Cathy Holt
2 min readFeb 25, 2023

Reflections on my fossil fuel footprint

I was curious about how much energy I’m saving by living in Colombia.

Household use

In the US, depending on location:

40–47% of the average household’s energy use is for heating

05–09% on air conditioning

17–32% on water heating

Thus, 62–88% of household energy use is for these three things, none of which I use in Barichara. (I use solar hot water, for showers only.) The rest would be gas for cooking, electricity for refrigeration, lighting and electronics.

A US household uses, on average, 60–90 million BTUs per year. So taking these numbers and percentages together, a conservative estimate of BTUs saved on home energy use by living here is 62% of 60 million = 37 million BTUs per year.

Car travel

The average US driver uses 650 gallons of gasoline per year. Each gallon holds 114,000 BTUs, so a year’s driving uses 74 million BTUs.

Living in Barichara and relying on walking, buses and shared rides, I’m probably saving 73 million BTUs compared to living in the US.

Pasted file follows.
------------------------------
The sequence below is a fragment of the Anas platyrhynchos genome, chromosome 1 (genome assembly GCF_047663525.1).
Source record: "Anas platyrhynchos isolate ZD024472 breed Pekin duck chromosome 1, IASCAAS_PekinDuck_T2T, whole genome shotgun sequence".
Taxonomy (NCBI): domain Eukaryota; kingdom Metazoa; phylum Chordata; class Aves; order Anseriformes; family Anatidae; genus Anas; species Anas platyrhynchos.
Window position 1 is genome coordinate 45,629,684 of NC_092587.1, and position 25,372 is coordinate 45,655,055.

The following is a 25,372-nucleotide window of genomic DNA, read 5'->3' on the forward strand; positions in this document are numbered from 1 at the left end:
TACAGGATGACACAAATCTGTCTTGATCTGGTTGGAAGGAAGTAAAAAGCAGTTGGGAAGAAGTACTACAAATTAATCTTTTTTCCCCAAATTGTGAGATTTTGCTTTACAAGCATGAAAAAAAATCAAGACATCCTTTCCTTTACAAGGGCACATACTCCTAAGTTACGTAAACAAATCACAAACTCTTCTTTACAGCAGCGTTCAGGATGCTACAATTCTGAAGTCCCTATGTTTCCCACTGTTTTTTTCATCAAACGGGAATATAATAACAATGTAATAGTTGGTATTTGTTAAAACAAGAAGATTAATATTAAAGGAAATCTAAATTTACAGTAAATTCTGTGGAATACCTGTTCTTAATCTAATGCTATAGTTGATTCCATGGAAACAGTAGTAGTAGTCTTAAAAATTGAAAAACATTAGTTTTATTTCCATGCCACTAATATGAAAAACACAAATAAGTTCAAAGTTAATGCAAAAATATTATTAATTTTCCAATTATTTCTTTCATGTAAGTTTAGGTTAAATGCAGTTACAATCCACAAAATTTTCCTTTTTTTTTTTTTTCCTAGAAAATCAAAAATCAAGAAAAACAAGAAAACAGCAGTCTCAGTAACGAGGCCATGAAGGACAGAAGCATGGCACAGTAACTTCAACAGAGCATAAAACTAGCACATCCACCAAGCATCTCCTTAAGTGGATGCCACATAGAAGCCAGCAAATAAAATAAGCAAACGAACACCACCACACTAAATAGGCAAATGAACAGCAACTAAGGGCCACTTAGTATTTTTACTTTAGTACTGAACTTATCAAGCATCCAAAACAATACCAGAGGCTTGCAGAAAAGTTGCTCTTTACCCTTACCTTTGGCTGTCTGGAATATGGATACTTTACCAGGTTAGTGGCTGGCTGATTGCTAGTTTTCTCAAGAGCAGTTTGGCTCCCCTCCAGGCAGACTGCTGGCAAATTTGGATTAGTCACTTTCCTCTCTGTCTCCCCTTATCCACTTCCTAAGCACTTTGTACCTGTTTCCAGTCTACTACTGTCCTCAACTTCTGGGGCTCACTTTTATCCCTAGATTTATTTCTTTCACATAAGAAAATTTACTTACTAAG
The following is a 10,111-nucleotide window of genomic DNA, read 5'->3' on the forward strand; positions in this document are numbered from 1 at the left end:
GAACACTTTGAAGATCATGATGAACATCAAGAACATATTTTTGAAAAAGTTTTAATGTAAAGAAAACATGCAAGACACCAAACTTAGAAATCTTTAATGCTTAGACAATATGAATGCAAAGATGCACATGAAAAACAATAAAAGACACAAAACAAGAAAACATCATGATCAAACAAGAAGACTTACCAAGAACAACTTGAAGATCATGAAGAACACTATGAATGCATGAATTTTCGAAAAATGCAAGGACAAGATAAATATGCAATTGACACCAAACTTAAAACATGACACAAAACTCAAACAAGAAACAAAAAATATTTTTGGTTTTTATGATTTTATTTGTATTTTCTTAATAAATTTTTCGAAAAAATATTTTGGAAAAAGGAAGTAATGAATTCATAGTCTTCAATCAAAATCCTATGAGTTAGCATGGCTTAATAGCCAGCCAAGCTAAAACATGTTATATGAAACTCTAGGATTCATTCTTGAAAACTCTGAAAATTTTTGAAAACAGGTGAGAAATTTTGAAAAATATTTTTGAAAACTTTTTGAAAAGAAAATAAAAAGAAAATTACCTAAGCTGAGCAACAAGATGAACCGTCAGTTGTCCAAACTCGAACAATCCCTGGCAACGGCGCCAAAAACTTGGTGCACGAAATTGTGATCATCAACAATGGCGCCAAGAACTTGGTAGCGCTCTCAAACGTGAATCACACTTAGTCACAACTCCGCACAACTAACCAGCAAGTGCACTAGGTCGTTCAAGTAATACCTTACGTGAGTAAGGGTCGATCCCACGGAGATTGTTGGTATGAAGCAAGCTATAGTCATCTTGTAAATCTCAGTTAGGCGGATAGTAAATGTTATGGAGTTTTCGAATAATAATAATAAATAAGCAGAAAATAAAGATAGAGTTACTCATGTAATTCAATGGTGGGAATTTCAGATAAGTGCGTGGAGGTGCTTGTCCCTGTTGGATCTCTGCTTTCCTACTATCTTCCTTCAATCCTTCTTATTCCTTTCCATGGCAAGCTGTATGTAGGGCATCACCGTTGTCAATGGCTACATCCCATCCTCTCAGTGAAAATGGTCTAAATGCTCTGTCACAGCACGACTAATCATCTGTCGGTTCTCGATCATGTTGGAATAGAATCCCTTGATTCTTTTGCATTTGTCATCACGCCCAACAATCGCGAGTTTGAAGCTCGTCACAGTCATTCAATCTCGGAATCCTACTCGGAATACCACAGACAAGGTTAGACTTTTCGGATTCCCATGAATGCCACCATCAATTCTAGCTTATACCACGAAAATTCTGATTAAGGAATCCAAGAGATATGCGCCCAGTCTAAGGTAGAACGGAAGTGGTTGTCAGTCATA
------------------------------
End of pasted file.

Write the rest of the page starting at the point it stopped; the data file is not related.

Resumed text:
Added together: Compared to living in the US, I’m saving at least 110 million BTUs per year, not including other savings such as less appliance use, sharing a refrigerator with 2 others, lower consumption of manufactured and commercial goods, less lighting, less infrastructure spending such as road paving, more locally grown foods, etc. That would mean my yearly consumption of BTUs is somewhere around 190 million.

What about jet flights?

The figures for average Americans includes 2 flights per year. It’s scary how many BTUs are generated by jet flights: 135,000 gallons of jet fuel are consumed per hour of flying, and each gallon of jet fuel contains 4600 BTUs. Of course, divide by 366 passengers for a 747 jet. My rough calculations show about 18 million BTUs per passenger per 10 hours of flying. This is influenced by other factors such as number of plane changes/stops, because a lot of energy is used to achieve takeoff from the ground.

Sobering comparisons

In 2017 (the most recent year I found figures for), the average US citizen used 300 million BTUs per year, second only to Canada’s 401 million. The world average was 75 million. Japan: 146 million. Mexico: just 60 million.

Cathy Holt

Cathy has been living in Colombia for 2 years. She’s passionate about regenerating landscapes with water retention, agro-forestry, and biogas digestors.